Maybe the scarf is meant to make the wearer look like a World War I pilot—maybe even Roland Garros himself. Unfortunately, when I see some of these guys in scarves, I can think only of the comic-strip character Snoopy. The only thing missing is the leather helmet and aviator goggles. Whatever the case, even you Francophiles must surely admit that it’s kind of weird to see a man walking around in a Metallica t-shirt and baggy jeans with a long scarf loosely knotted around his neck.
Today I ran mostly on the cushioned track, to save wear and tear on my beat-up knees. There were a couple of elementary school classes (I’m guessing fifth or sixth grade) out there, playing a clever hybrid sport I’ve never seen before. We’ll call it Tenniball. It’s basically baseball played with a tennis ball, while the batter uses a tennis racquet instead of a Louisville Slugger.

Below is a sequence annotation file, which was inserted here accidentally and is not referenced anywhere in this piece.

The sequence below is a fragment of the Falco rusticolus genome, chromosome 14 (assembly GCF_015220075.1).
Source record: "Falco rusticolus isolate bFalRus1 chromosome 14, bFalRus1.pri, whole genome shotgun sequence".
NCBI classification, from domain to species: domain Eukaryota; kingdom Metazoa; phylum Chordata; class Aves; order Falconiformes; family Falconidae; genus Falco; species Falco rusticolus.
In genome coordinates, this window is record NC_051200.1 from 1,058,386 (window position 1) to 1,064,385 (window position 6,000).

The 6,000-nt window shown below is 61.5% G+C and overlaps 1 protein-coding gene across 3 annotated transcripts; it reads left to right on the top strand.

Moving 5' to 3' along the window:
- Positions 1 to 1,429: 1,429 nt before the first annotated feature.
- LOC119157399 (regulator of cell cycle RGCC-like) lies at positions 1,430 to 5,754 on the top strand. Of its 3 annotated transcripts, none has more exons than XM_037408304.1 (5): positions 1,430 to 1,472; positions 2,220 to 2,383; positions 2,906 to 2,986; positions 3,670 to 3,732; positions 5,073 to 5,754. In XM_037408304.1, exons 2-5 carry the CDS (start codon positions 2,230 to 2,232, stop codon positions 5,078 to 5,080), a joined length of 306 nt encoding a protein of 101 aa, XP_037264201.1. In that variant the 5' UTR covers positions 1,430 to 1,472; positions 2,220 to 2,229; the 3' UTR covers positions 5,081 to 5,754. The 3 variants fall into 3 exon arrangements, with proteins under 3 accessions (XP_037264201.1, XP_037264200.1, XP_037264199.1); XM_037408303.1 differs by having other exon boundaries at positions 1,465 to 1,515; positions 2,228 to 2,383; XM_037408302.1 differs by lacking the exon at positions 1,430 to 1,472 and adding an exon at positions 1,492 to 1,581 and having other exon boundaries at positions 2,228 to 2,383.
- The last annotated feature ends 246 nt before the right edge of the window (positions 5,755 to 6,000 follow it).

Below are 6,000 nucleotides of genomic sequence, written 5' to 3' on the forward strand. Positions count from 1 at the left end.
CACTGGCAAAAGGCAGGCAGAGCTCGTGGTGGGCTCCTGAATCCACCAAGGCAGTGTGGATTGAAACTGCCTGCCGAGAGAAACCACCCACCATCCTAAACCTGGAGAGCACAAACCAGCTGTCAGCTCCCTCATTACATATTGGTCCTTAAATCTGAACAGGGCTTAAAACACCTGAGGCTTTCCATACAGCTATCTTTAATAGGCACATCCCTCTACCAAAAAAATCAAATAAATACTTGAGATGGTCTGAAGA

I could tell even without stopping to watch that the genius of Tenniball is that nobody strikes out. Ever. Heck, even the Milwaukee Brewers’ Mark Reynolds would never whiff if he could use a tennis racquet. Improvising on the rugby field, one corner was used as home plate (infield dirt is a luxury not everyone can afford), and the bases were roughly set in the familiar diamond shape.
The kids squealed with delight and anxiety each time someone made contact and triggered the mad rush to catch or retrieve the ball—and try to throw or tag out the runner. Perhaps the most amusing part was the way the boy hitters all chose to slide or dive to whatever base they were trying to reach. I had half a mind to go and tell them that sliding wasn’t obligatory, especially when you’re beating out a single. But it’s their game, not mine, so who’s to say?
Doing laps at a pathetic pace (I burn through a mile at a blistering pace of 12 minutes, give or take), I came to the end of my workout and reluctantly left behind the carefree habitués of the Parc Omnisport Suzanne Lenglen. The park may not be the most travel-magazine feature ready little “secret” Paris has to offer, but it’s good enough for me.